Remove Double Sided Tape from Wood

Natural wood products are beautiful. Who doesn’t like the warmth and intrigue of how the wood’s grain appears, whether straight, swirly or burls. Contrasting grain has a visual appeal that doesn’t show up in other materials. But that beautiful piece of wood can easily become damaged by the wrong adhesive.

People use various adhesive products, including double-sided tape, to hold all sorts of things in place; even some rather unlikely ones. foam mounting tape can be even more of a problem, as the adhesive is usually stronger than that found on masking tape of cellophane tape. Frustrations in removing tape and tape residue has relegated many a beautiful piece of wood to the scrap pile; or worse, to cover that grain up by painting it.

Yet there are ways of removing pretty much any adhesive. Of course, how it is removed depends a lot on the adhesive itself, as well as how long it has been attached and the finish on the wood. The longer the adhesive has been in place, the harder it is to remove, especially if it has been exposed to heat. Removing adhesives from unfinished wood is harder than removing it from finished wood, as the adhesive can soak into the wood’s pores. Removing it can stain the wood.

Regardless of the challenges, there are many times when we are likely to face this problem. A family member might assume that we can remove it, knowing that we’re a woodworker, we find something at a great bargain that we want to refurbish and refinish, or we accidentally leave tape on something for longer than we intended to.

Fortunately, there are ways of removing the tape and the adhesive, regardless of what kind it is. Basically the same procedure will work with all tapes and all adhesives, although it may be necessary to try different solvents to remove the adhesive residue.

Patience is a necessary ingredient, no matter what is used to remove the tape. While it can be helpful to rip tape off quickly, like taking a bandage off; that may not be possible. If it can’t be removed quickly, then it’s going to be necessary to take the time to avoid damaging the underlying wood and its finish.

First Stage – Remove the Tape

Assuming that the tape is going to be hard to remove, the first part of the process is always removing the tape itself. Then we can go back and remove the adhesive residue. With the tape backer in place, it acts as a protective covering for the adhesive, preventing solvents from getting to it.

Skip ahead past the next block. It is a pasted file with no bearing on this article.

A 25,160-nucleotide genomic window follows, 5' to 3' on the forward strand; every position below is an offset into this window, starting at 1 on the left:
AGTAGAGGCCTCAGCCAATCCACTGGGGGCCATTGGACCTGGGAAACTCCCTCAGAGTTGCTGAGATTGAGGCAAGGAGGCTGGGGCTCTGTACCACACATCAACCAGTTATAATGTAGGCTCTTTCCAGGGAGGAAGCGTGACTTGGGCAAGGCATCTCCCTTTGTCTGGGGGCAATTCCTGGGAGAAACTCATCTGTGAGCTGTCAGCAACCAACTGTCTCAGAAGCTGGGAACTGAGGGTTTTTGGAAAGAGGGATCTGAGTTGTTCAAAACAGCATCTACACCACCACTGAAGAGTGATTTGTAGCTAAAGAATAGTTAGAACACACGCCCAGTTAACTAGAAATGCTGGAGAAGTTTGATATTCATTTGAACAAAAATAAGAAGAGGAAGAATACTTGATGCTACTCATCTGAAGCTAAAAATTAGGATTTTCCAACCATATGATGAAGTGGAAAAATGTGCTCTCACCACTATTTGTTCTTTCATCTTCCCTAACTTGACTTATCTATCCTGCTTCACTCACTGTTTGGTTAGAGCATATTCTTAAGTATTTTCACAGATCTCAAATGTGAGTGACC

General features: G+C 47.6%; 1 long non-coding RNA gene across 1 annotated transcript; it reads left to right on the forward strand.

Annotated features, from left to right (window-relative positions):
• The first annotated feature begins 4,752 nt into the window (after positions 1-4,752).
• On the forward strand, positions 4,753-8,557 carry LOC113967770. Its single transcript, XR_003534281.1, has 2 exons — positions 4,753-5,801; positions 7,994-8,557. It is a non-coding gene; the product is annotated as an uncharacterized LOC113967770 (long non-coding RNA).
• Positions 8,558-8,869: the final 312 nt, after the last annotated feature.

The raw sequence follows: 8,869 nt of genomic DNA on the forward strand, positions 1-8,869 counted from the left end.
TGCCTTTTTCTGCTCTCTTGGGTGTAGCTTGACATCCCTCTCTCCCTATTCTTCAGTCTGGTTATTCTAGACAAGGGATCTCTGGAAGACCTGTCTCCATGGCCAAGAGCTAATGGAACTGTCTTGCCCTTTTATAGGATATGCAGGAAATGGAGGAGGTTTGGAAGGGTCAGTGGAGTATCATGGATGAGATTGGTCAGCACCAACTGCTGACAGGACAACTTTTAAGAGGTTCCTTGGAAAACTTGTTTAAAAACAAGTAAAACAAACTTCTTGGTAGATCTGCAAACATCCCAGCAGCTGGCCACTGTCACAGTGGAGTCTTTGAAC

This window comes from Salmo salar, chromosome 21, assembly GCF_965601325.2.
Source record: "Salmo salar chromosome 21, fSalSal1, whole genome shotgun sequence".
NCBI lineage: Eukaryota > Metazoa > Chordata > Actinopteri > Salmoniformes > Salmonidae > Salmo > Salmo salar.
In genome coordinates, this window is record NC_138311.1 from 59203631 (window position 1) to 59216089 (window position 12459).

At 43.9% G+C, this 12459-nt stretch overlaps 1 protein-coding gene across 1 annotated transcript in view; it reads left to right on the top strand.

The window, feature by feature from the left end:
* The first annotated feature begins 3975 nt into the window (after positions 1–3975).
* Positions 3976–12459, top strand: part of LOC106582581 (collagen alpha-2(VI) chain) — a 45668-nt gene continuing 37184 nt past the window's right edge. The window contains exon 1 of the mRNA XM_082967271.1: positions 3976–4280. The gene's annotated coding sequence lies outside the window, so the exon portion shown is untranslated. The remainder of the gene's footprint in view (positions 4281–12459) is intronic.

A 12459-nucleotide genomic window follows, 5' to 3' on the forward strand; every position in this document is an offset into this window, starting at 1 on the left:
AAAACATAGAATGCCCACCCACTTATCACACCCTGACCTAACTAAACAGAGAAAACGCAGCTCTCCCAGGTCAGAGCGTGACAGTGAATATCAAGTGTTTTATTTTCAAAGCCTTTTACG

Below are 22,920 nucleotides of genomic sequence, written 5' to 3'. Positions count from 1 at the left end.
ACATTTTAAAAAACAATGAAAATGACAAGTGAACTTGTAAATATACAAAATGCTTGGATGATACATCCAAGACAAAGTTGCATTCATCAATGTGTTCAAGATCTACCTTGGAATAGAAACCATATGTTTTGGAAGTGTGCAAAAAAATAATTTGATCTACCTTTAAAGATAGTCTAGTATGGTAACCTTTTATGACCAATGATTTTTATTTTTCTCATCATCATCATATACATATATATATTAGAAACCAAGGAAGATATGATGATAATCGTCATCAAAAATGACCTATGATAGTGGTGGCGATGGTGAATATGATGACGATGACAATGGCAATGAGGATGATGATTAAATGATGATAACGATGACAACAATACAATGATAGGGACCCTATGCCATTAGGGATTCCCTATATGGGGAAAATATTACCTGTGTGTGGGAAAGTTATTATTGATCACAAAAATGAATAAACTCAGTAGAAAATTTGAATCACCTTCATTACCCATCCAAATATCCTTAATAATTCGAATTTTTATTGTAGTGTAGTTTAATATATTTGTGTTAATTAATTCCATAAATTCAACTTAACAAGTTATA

The first step is always to try and grasp hold of the tape and just pull it off. Take care to not scratch the finish in the process. If a lot of tape needs to be removed, it might be a good idea to round the corner of the putty knife on a grinder, so that they won’t cause scratches. A putty knife alone doesn’t always work, but we can always hope. If it doesn’t, then try using a putty knife to remove it. Sometimes, the putty knife will at least lift an edge, allowing the tape to be pulled off. Other times, it is possible to scrape the tape or at least the tape backer off with the putty knife.

A putty knife is pretty much required in the case of foam mounting adhesive. It’s not unusual to have to make several passes, first to remove the foam, then to remove the tape backer; finally to remove the adhesive.

The next thing to try, if the putty knife doesn’t do the job alone, is to add heat. Heat has long been used as a means of softening and removing adhesives. In the automotive paint and body industry, for example, heat is used to soften the adhesive on die cut vinyl decals, so that they can be removed without damaging the paint. Heat is also used in the construction industry to soften the adhesive used for installing linoleum and linoleum tile, so that they can be removed.

Not a lot of heat is needed, just about the amount a hair dryer can provide, on its high setting. Once the tape is heated, try scraping it again with the putty knife. Peel off the tape, and then continue using the heat and putty knife to remove the adhesive.

Second Stage – Removing Adhesive Residue

Sometimes the adhesive is too well stuck to remove it by scraping it, even with heat applied. In that case, it’s likely that some sort of solvent is going to be needed. But before trying a solvent, it’s a good idea to try scrubbing the adhesive with a warm, soapy rag. Sometimes that’s enough.

If that doesn’t work, some sort of adhesive solvent will be needed. There are a wide variety of common household products which can be used, as well as some specific adhesive removers. One potential problem is that they may stain the underlying wood, especially if it is unfinished wood.

Always try a solvent on a hidden portion of the piece before using it on any visible surfaces. Some solvents can stain the woodwork, especially if it is unfinished. This is especially true of oil-based solvents or products that contain oil. Trying it out on a small hidden area can prevent causing difficult to repair damage to the piece.

Solvents to Try:

All of these solvents have been used successfully to remove glue residue. But they will not all work in all situations. A lot depends on the specific type of adhesive that was used on the tape.

  • Rubbing alcohol (one of the best)
  • Goo gone (can cause staining on unfinished wood)
  • Nail polish remover (this is a strong solvent, which might soften the finish on the wood as well; it definitely will soften lacquer)
  • Windex 
  • Vinegar (may need to leave it to soak) 
  • Lighter fluid
  • Kerosene 
  • WD-40
  • Vegetable oil
  • Peanut butter
  • Margarine 
  • Baby oil 
  • Mineral spirits (paint thinner)
  • Baking soda & water paste (works as an abrasive to clean off hardened residue)
  • Rubber cement thinner
  • Furniture polish 
  • Tea Tree Oil
  • Eucalyptus Oil 
  • PVC pipe cleaner 
  • Duct tape (press firmly onto the existing adhesive, then pull off quickly)